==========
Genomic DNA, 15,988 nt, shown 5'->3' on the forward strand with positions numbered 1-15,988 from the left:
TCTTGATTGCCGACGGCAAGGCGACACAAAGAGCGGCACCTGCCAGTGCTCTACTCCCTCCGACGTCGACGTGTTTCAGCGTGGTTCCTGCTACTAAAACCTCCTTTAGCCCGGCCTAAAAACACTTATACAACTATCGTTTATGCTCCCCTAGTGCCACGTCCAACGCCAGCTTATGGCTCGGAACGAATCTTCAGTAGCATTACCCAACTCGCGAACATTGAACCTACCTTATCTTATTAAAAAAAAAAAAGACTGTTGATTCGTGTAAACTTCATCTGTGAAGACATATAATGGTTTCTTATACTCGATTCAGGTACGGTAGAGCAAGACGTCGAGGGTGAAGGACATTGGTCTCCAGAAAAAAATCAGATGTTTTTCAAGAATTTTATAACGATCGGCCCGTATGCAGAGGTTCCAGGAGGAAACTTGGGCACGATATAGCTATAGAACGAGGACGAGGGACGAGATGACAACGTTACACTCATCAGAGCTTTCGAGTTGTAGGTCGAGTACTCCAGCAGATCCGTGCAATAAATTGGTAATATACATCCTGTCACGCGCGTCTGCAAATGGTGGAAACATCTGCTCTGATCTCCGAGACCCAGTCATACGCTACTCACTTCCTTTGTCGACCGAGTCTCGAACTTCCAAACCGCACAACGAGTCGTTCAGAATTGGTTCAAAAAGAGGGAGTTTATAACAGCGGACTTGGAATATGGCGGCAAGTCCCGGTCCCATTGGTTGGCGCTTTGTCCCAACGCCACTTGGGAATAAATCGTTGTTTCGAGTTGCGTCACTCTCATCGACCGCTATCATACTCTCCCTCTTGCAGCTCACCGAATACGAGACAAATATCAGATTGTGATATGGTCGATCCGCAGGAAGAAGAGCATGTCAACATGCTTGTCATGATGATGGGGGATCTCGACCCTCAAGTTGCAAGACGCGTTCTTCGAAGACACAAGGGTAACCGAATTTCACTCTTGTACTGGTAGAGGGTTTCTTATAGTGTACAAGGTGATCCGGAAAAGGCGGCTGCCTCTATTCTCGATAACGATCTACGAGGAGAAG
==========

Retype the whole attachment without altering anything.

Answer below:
Genomic DNA, 15,988 nt, shown 5'->3' on the forward strand with positions numbered 1-15,988 from the left:
TCTTGATTGCCGACGGCAAGGCGACACAAAGAGCGGCACCTGCCAGTGCTCTACTCCCTCCGACGTCGACGTGTTTCAGCGTGGTTCCTGCTACTAAAACCTCCTTTAGCCCGGCCTAAAAACACTTATACAACTATCGTTTATGCTCCCCTAGTGCCACGTCCAACGCCAGCTTATGGCTCGGAACGAATCTTCAGTAGCATTACCCAACTCGCGAACATTGAACCTACCTTATCTTATTAAAAAAAAAAAAGACTGTTGATTCGTGTAAACTTCATCTGTGAAGACATATAATGGTTTCTTATACTCGATTCAGGTACGGTAGAGCAAGACGTCGAGGGTGAAGGACATTGGTCTCCAGAAAAAAATCAGATGTTTTTCAAGAATTTTATAACGATCGGCCCGTATGCAGAGGTTCCAGGAGGAAACTTGGGCACGATATAGCTATAGAACGAGGACGAGGGACGAGATGACAACGTTACACTCATCAGAGCTTTCGAGTTGTAGGTCGAGTACTCCAGCAGATCCGTGCAATAAATTGGTAATATACATCCTGTCACGCGCGTCTGCAAATGGTGGAAACATCTGCTCTGATCTCCGAGACCCAGTCATACGCTACTCACTTCCTTTGTCGACCGAGTCTCGAACTTCCAAACCGCACAACGAGTCGTTCAGAATTGGTTCAAAAAGAGGGAGTTTATAACAGCGGACTTGGAATATGGCGGCAAGTCCCGGTCCCATTGGTTGGCGCTTTGTCCCAACGCCACTTGGGAATAAATCGTTGTTTCGAGTTGCGTCACTCTCATCGACCGCTATCATACTCTCCCTCTTGCAGCTCACCGAATACGAGACAAATATCAGATTGTGATATGGTCGATCCGCAGGAAGAAGAGCATGTCAACATGCTTGTCATGATGATGGGGGATCTCGACCCTCAAGTTGCAAGACGCGTTCTTCGAAGACACAAGGGTAACCGAATTTCACTCTTGTACTGGTAGAGGGTTTCTTATAGTGTACAAGGTGATCCGGAAAAGGCGGCTGCCTCTATTCTCGATAACGATCTACGAGGAGAAG